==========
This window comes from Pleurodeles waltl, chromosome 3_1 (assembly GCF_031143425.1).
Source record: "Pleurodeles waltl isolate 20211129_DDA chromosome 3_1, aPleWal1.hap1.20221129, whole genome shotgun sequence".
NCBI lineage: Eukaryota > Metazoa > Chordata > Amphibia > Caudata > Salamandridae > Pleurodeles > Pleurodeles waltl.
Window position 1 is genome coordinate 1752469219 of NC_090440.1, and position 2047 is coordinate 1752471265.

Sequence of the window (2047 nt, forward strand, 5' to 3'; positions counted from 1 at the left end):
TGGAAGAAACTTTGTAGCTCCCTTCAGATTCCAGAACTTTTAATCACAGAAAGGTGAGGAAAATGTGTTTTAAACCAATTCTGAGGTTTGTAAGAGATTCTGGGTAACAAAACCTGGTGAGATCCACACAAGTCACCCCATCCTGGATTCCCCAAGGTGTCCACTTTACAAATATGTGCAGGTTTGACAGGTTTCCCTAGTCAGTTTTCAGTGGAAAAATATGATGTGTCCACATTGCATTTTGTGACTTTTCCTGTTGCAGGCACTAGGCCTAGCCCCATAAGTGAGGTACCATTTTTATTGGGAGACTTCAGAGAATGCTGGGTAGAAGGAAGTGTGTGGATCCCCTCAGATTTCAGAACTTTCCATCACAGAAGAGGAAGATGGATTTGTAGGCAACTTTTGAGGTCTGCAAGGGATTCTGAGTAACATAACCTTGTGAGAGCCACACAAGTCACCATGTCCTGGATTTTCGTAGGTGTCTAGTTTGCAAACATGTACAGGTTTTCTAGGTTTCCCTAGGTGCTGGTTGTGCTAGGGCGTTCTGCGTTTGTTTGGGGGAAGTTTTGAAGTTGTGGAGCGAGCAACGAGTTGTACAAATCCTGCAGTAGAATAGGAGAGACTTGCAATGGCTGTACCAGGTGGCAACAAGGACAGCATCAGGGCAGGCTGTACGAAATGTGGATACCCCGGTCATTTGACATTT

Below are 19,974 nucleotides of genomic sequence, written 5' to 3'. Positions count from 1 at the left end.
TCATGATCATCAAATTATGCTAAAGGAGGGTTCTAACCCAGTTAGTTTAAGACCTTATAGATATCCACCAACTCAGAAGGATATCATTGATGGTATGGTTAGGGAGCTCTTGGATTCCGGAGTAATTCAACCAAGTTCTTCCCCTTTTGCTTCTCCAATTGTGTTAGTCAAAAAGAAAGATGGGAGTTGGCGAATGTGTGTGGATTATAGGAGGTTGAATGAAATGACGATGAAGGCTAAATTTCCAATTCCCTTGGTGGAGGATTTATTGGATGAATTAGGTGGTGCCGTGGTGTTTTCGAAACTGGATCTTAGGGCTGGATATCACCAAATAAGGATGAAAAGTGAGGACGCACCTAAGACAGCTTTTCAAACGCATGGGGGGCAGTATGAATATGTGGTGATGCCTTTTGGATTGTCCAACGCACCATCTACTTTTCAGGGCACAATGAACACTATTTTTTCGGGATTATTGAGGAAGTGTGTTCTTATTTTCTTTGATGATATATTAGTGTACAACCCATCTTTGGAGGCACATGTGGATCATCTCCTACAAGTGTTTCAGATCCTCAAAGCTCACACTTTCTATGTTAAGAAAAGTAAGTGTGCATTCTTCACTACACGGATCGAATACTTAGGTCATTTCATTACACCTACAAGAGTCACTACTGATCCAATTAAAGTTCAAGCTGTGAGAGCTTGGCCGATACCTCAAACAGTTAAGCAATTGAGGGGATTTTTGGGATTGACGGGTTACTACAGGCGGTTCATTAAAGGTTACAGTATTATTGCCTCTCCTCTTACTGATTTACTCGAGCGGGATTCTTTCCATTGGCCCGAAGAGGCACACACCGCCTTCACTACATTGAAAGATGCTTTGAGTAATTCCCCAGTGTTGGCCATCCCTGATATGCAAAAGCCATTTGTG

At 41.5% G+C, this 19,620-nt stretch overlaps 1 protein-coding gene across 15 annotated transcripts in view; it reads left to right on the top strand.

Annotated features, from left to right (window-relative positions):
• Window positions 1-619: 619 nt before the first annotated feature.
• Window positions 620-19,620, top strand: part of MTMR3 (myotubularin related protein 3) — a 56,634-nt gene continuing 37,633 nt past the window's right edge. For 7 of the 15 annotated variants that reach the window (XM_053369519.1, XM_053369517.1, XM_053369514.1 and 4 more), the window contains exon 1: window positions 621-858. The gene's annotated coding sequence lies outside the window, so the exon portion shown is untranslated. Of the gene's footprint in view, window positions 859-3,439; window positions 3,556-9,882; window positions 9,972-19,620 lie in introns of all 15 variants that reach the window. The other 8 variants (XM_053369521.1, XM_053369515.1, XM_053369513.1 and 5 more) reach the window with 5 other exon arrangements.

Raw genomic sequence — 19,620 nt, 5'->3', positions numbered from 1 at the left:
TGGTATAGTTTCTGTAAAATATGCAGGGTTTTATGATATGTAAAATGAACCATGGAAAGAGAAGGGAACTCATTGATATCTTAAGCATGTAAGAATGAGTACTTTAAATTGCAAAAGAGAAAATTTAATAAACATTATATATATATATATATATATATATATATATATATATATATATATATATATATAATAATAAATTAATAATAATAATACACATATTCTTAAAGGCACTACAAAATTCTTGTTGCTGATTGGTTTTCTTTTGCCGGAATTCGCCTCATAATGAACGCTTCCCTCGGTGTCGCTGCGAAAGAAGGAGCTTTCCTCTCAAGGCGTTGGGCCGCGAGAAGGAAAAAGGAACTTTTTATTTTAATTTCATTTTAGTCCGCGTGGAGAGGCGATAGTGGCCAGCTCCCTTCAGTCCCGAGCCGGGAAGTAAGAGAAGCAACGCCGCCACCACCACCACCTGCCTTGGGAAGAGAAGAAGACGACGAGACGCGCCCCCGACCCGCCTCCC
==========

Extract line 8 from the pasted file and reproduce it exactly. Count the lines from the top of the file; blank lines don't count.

TCATGATCATCAAATTATGCTAAAGGAGGGTTCTAACCCAGTTAGTTTAAGACCTTATAGATATCCACCAACTCAGAAGGATATCATTGATGGTATGGTTAGGGAGCTCTTGGATTCCGGAGTAATTCAACCAAGTTCTTCCCCTTTTGCTTCTCCAATTGTGTTAGTCAAAAAGAAAGATGGGAGTTGGCGAATGTGTGTGGATTATAGGAGGTTGAATGAAATGACGATGAAGGCTAAATTTCCAATTCCCTTGGTGGAGGATTTATTGGATGAATTAGGTGGTGCCGTGGTGTTTTCGAAACTGGATCTTAGGGCTGGATATCACCAAATAAGGATGAAAAGTGAGGACGCACCTAAGACAGCTTTTCAAACGCATGGGGGGCAGTATGAATATGTGGTGATGCCTTTTGGATTGTCCAACGCACCATCTACTTTTCAGGGCACAATGAACACTATTTTTTCGGGATTATTGAGGAAGTGTGTTCTTATTTTCTTTGATGATATATTAGTGTACAACCCATCTTTGGAGGCACATGTGGATCATCTCCTACAAGTGTTTCAGATCCTCAAAGCTCACACTTTCTATGTTAAGAAAAGTAAGTGTGCATTCTTCACTACACGGATCGAATACTTAGGTCATTTCATTACACCTACAAGAGTCACTACTGATCCAATTAAAGTTCAAGCTGTGAGAGCTTGGCCGATACCTCAAACAGTTAAGCAATTGAGGGGATTTTTGGGATTGACGGGTTACTACAGGCGGTTCATTAAAGGTTACAGTATTATTGCCTCTCCTCTTACTGATTTACTCGAGCGGGATTCTTTCCATTGGCCCGAAGAGGCACACACCGCCTTCACTACATTGAAAGATGCTTTGAGTAATTCCCCAGTGTTGGCCATCCCTGATATGCAAAAGCCATTTGTG